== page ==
Robotic groups from throughout Volusia gathered at the Museum of Arts and Sciences to show what they can do.
While Gabe Lewis was looking at a cockroach and a praying mantis with a digital microscope, Violet and Julia Poe were at the rocket launching table creating their own cardboard rockets. Around the corner the Spruce Creek S.M.A.S.H. team’s robotic creations were tossing balls into the air and following a cardboard bone. Outside in the courtyard, Seaperch, underwater remotely operated vehicles were submerging in a pool of water.
All of these activities were part of Nick Serle’s Eagle Scout project taking place at the Daytona Beach Museum of Arts and Sciences.
Nick, a 17-year-old resident of Flagler Beach and a member of Ormond Beach Boy Scout Troop 403, had been thinking about a robotic festival for nearly a year. Involved with robotics for several years, Nick wanted to offer other STEM students, and local businesses like Thompson Pump, a venue to show different robotic applications.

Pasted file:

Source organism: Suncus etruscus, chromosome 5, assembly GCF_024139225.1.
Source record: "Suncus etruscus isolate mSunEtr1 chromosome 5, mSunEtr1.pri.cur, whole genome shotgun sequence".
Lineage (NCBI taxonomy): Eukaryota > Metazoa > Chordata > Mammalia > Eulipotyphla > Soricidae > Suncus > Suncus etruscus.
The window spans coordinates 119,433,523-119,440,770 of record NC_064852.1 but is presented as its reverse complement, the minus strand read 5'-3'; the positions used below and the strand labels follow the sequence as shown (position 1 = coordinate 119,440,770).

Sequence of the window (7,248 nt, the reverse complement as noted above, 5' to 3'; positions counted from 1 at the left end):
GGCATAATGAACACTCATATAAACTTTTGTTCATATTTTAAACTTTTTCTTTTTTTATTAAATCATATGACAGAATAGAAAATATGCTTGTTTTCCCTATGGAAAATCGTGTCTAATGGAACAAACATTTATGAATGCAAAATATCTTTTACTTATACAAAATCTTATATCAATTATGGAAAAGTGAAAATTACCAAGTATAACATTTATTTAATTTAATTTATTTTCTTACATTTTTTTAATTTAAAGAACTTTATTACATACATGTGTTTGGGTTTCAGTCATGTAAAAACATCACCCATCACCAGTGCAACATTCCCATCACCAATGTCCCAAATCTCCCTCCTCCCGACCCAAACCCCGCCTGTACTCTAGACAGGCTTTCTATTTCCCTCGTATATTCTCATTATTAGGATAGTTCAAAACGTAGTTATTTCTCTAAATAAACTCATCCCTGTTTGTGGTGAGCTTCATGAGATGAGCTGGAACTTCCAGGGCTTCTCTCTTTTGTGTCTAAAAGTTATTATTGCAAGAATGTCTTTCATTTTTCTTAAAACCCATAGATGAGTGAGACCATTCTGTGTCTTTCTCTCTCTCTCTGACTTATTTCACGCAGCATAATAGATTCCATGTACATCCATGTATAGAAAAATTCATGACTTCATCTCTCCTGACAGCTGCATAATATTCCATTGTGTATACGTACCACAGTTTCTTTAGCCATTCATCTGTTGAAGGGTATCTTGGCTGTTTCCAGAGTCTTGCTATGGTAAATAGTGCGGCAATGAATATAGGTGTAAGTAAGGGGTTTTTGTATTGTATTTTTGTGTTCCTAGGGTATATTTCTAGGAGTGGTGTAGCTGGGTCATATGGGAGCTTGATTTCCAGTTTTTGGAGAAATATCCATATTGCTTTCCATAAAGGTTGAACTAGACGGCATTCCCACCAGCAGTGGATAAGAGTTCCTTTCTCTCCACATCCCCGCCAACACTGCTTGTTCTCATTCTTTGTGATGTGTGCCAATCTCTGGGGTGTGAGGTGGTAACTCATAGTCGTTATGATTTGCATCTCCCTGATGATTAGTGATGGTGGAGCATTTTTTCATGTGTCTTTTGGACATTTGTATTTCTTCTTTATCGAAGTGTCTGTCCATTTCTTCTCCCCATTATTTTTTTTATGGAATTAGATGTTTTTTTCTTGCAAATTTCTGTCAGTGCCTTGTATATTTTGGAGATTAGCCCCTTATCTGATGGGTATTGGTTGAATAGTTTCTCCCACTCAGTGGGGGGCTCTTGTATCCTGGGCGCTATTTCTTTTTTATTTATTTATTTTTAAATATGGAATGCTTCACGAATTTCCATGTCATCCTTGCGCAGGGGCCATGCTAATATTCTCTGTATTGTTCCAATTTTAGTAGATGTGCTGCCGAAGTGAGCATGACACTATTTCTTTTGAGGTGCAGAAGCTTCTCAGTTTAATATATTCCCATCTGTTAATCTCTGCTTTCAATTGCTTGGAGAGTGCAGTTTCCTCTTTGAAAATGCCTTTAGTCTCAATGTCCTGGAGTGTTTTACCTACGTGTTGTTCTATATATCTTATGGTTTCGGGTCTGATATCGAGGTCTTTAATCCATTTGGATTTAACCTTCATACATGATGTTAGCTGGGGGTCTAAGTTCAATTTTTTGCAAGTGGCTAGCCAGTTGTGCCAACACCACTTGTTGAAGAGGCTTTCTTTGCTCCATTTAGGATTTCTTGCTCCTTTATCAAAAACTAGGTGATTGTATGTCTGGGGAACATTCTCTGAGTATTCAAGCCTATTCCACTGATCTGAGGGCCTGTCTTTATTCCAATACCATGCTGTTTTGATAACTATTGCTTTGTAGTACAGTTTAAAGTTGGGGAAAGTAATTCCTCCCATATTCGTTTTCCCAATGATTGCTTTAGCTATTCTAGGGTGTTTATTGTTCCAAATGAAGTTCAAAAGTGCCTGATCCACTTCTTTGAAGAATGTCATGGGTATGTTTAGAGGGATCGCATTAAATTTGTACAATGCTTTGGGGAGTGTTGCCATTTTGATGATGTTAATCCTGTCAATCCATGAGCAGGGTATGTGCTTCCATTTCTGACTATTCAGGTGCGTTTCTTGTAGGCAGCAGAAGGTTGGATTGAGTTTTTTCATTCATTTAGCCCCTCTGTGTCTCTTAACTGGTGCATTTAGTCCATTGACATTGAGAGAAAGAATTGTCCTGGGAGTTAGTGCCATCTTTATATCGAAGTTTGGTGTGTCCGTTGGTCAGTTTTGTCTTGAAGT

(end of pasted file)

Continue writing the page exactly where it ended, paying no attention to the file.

“I wanted to have it in Flagler Beach but there wasn’t enough room,” Nick said. “Then I talked to the museum.”
The event not only provided the room needed for the nearly 20 interactive STEM (Science, Technology, Engineering and Mathematics), it also became part of the MOAS Engineering Day.
More than 40 people became involved in making his project a reality, and the event attracted local residents and visitors to the area looking for something different to do.
Team comptes and is mentore by ERAU
Sheri Settembre, Trevor
One had a camera and would follow a cardboard bone.
Thompson Pump was showing ho their posigive displacement pump workd
On vacation form Palm Harbor